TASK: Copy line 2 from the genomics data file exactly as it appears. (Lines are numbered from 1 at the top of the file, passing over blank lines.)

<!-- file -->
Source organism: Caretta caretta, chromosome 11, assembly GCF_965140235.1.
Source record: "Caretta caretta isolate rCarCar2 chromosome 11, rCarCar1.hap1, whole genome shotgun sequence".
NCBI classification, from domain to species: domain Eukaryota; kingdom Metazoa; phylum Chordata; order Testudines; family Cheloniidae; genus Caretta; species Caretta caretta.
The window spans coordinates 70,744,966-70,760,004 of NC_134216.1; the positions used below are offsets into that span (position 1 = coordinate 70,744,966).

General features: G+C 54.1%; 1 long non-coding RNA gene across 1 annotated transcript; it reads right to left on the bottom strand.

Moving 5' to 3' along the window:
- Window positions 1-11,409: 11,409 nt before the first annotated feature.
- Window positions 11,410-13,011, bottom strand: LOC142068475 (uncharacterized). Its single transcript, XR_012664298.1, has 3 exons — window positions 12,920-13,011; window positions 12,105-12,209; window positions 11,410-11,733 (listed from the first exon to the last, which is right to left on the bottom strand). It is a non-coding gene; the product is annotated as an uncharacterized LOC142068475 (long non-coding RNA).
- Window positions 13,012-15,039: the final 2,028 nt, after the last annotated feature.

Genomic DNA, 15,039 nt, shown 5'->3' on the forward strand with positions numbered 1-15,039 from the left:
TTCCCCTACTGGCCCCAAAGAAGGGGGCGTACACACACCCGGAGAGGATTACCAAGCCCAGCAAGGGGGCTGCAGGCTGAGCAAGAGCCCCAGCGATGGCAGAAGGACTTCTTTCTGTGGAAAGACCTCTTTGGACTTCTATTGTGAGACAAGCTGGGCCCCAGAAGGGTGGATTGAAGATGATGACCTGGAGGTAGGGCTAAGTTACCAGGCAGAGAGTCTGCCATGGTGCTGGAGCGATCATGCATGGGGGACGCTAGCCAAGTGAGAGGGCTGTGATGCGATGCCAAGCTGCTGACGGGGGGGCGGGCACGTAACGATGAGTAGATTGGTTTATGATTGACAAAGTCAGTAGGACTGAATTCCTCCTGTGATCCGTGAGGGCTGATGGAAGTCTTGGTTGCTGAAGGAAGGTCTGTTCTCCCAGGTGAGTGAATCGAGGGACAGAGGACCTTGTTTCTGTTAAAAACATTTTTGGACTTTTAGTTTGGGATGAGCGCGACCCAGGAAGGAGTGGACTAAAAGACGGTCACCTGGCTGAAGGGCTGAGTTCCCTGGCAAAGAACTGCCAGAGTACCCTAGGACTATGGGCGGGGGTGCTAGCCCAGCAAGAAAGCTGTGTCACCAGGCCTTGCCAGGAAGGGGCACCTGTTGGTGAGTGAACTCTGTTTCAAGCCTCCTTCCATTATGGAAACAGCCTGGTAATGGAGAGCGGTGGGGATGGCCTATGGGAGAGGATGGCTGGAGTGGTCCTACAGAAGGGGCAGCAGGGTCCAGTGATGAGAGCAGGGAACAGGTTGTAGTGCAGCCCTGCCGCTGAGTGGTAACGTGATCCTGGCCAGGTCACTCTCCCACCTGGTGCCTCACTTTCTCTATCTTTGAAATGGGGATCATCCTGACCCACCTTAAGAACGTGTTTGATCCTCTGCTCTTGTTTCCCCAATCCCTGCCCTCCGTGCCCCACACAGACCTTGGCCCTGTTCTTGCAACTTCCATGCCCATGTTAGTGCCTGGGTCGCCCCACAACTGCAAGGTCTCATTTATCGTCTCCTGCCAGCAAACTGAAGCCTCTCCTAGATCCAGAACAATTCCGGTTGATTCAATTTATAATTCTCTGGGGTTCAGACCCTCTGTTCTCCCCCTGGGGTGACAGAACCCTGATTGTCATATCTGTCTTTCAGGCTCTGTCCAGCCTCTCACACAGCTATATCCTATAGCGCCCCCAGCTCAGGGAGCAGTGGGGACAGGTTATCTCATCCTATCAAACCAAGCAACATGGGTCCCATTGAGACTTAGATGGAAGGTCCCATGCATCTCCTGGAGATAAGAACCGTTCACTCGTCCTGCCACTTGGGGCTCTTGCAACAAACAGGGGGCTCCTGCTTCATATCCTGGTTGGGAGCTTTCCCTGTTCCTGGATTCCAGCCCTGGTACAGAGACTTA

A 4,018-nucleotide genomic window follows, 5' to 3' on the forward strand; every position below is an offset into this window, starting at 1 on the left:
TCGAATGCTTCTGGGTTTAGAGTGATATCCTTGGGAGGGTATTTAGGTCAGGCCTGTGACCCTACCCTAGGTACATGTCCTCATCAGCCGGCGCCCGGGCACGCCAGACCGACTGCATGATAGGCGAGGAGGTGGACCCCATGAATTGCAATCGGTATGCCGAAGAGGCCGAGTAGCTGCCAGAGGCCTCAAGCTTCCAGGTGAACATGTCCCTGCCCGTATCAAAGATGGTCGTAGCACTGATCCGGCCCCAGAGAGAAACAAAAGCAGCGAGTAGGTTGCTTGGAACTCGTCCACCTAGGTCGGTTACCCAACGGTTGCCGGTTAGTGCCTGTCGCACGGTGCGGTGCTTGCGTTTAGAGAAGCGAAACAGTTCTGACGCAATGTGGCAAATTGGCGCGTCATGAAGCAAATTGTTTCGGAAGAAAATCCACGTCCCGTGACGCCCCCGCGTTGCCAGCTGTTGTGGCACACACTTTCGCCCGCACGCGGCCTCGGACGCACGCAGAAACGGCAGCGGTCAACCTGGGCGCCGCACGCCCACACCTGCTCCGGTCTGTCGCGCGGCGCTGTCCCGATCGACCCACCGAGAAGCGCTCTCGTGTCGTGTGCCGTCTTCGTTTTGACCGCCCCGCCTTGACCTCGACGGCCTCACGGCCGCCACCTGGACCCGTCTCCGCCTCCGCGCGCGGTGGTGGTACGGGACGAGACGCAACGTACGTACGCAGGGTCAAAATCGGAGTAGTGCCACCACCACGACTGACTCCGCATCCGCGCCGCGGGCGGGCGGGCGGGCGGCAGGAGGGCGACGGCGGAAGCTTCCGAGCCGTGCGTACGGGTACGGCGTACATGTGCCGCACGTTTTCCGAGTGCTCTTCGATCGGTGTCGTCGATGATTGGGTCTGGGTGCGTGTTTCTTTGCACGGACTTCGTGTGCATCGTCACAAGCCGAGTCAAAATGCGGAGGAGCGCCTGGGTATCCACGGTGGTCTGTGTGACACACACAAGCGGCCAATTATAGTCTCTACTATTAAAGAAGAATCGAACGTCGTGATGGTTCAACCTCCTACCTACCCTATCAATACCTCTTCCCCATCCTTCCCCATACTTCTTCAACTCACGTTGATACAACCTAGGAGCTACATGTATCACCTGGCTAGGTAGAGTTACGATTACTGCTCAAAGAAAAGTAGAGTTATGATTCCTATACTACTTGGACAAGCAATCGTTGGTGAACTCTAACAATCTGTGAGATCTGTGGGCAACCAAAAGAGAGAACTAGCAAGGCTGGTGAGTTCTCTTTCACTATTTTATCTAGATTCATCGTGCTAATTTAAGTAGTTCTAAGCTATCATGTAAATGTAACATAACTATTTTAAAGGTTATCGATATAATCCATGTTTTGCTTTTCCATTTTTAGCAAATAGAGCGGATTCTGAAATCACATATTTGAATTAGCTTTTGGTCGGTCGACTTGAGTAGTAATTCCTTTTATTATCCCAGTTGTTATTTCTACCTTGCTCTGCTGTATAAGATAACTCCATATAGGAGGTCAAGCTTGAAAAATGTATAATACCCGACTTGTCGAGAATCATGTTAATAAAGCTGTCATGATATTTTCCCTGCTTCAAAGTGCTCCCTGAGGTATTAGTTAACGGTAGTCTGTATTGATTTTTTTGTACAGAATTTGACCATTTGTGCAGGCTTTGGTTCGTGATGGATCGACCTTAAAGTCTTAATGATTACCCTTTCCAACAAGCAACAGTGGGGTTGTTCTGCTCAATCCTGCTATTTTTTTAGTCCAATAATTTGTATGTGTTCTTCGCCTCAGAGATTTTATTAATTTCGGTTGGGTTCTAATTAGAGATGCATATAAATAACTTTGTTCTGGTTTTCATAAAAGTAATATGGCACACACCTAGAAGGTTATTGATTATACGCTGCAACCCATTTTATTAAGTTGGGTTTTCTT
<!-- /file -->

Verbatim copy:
Source record: "Caretta caretta isolate rCarCar2 chromosome 11, rCarCar1.hap1, whole genome shotgun sequence".